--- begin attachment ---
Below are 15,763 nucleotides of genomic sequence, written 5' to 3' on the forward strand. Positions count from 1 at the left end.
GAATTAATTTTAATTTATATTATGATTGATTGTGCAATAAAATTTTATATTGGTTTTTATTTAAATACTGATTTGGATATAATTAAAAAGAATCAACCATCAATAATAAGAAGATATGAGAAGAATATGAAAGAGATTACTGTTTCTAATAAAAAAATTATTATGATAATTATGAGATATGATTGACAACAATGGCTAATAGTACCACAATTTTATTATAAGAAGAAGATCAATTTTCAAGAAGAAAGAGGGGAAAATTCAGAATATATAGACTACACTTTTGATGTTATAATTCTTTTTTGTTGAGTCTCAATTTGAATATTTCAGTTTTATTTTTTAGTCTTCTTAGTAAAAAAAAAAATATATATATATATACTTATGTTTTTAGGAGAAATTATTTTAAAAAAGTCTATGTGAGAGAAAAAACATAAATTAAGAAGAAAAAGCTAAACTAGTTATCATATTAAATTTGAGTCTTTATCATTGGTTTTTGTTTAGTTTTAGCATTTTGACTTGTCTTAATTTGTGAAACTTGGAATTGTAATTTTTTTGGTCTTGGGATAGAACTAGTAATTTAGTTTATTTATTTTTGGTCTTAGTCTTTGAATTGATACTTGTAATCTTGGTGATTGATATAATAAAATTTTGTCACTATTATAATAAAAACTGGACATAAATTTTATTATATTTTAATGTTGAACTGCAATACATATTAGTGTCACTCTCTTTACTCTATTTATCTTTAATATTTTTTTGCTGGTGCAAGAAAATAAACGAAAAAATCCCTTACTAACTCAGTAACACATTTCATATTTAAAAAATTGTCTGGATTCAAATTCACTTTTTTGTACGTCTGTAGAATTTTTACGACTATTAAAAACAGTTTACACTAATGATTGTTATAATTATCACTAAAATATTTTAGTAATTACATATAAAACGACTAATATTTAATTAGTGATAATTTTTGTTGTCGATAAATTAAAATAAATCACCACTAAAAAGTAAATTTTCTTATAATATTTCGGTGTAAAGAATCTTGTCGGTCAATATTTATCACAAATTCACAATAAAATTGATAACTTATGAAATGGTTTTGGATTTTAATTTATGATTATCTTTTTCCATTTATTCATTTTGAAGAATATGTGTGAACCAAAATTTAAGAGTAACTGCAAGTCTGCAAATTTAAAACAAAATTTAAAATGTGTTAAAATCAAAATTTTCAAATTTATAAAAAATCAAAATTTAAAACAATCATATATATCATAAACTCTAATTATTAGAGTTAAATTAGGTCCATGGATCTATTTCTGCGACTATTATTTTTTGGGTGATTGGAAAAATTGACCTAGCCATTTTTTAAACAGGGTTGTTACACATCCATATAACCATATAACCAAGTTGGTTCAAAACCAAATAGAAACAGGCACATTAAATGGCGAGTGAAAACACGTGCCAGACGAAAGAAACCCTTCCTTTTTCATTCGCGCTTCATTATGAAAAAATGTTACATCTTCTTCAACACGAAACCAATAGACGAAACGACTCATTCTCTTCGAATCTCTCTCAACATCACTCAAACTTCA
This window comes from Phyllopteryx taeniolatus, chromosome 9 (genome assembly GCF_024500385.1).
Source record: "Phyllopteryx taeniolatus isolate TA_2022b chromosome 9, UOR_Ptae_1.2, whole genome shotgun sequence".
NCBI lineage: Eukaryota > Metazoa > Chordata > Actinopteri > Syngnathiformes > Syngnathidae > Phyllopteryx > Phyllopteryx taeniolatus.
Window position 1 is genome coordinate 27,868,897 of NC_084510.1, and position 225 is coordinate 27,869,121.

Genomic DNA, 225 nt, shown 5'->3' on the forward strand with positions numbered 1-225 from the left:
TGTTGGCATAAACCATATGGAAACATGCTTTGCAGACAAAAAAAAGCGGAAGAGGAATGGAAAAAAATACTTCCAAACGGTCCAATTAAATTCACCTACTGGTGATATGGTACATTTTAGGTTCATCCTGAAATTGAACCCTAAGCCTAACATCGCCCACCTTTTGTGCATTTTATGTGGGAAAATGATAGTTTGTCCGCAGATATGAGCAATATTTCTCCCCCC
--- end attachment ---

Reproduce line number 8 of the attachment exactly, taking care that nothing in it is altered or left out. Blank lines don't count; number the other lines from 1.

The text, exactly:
TGTTGGCATAAACCATATGGAAACATGCTTTGCAGACAAAAAAAAGCGGAAGAGGAATGGAAAAAAATACTTCCAAACGGTCCAATTAAATTCACCTACTGGTGATATGGTACATTTTAGGTTCATCCTGAAATTGAACCCTAAGCCTAACATCGCCCACCTTTTGTGCATTTTATGTGGGAAAATGATAGTTTGTCCGCAGATATGAGCAATATTTCTCCCCCC